HROs anticipate problems by displaying a preoccupation with failure, reluctance to simplify, and sensitivity to their operations. When organizations use these strategies and open communication to accompany them, they increase their potential to identify and address a risk before it becomes a crisis. Anticipation is based on scrutinizing all potential vulnerabilities. This scrutiny helps workers and supervisors to avoid oversimplifying tasks to a point of encouraging a mindless application of routines. Food processing organizations should anticipate problems at every stage ranging from harvest to delivery of a packaged product to retail outlets.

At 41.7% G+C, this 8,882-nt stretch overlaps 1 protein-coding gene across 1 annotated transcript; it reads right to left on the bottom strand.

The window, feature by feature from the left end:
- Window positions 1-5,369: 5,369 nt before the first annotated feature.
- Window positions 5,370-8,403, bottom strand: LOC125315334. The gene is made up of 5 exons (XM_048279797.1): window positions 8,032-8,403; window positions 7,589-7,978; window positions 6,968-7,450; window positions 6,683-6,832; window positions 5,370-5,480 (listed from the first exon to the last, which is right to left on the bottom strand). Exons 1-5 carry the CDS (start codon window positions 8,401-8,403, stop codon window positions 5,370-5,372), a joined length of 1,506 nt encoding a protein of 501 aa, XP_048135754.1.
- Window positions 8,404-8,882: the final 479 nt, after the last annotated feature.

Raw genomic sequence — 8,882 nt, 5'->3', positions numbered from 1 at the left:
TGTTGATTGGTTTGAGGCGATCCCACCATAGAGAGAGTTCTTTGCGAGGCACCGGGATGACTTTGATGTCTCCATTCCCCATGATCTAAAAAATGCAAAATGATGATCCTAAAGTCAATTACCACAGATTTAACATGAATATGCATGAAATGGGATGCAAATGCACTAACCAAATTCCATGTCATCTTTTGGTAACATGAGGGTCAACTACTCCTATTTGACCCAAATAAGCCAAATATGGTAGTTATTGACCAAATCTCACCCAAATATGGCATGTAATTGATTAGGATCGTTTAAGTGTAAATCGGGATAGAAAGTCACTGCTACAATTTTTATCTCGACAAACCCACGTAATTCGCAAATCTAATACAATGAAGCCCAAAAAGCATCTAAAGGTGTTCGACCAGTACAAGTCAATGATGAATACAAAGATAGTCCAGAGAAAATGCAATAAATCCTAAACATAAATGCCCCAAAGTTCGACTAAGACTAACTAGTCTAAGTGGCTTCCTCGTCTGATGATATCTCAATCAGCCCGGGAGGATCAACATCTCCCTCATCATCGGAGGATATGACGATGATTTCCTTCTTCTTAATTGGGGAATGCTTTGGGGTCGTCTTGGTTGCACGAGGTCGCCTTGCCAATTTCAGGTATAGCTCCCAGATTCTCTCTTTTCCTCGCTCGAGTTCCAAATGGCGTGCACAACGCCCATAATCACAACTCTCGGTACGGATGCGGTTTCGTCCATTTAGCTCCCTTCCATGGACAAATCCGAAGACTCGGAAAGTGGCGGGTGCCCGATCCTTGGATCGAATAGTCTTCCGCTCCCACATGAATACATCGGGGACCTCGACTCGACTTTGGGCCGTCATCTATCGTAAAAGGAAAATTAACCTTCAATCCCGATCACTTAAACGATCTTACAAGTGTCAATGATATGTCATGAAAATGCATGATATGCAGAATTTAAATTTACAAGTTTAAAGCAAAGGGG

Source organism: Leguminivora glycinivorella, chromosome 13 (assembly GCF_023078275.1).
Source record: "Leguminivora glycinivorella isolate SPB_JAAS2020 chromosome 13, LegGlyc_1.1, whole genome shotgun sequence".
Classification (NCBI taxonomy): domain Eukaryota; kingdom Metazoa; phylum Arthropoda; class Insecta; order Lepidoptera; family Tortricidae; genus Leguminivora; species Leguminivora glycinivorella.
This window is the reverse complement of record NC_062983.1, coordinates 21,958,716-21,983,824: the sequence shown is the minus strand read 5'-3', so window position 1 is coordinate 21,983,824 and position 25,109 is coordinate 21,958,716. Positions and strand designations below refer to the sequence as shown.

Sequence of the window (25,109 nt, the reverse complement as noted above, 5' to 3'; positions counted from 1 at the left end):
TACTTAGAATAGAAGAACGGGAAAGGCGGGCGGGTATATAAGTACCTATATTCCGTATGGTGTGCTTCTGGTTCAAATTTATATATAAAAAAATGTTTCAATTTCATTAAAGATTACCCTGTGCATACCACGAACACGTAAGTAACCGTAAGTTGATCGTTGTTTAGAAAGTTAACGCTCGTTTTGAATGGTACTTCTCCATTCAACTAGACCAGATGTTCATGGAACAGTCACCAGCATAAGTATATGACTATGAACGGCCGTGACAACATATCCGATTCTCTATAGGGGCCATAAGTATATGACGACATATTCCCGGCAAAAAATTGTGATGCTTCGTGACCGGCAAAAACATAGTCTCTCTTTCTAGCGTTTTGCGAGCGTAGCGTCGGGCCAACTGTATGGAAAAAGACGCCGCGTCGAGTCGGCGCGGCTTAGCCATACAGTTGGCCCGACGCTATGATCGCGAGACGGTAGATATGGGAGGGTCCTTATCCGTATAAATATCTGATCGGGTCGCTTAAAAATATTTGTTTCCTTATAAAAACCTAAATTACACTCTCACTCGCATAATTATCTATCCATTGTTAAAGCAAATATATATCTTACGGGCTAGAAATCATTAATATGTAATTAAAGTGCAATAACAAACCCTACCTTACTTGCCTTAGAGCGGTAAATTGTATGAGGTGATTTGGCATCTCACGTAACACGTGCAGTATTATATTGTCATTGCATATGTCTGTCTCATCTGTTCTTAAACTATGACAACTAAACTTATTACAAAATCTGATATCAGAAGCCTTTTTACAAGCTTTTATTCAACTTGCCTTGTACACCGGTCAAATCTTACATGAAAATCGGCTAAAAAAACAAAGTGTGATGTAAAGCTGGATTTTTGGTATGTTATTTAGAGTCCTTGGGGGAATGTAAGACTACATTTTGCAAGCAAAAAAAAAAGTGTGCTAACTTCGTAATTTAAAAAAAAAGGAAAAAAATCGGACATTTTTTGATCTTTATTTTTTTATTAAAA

Preoccupation With Failure
The observation, reporting, and analysis of even minor failures is critical to the HRO approach. Without a willingness to reconsider routines based on minor failures, organizations often develop a false sense of confidence. In fact, many organizations interpret near misses as a sign of resilience when in fact a crisis was averted by luck or chance rather than by procedural effectiveness (Tinsley et al., 2012). To counter this preoccupation with failure, the HRO model suggests embracing failure more than success (Weick and Sutcliffe, 2007). In short, a preoccupation with failure assumes that risk mistaken for safety is far more threatening than safety mistaken for risk.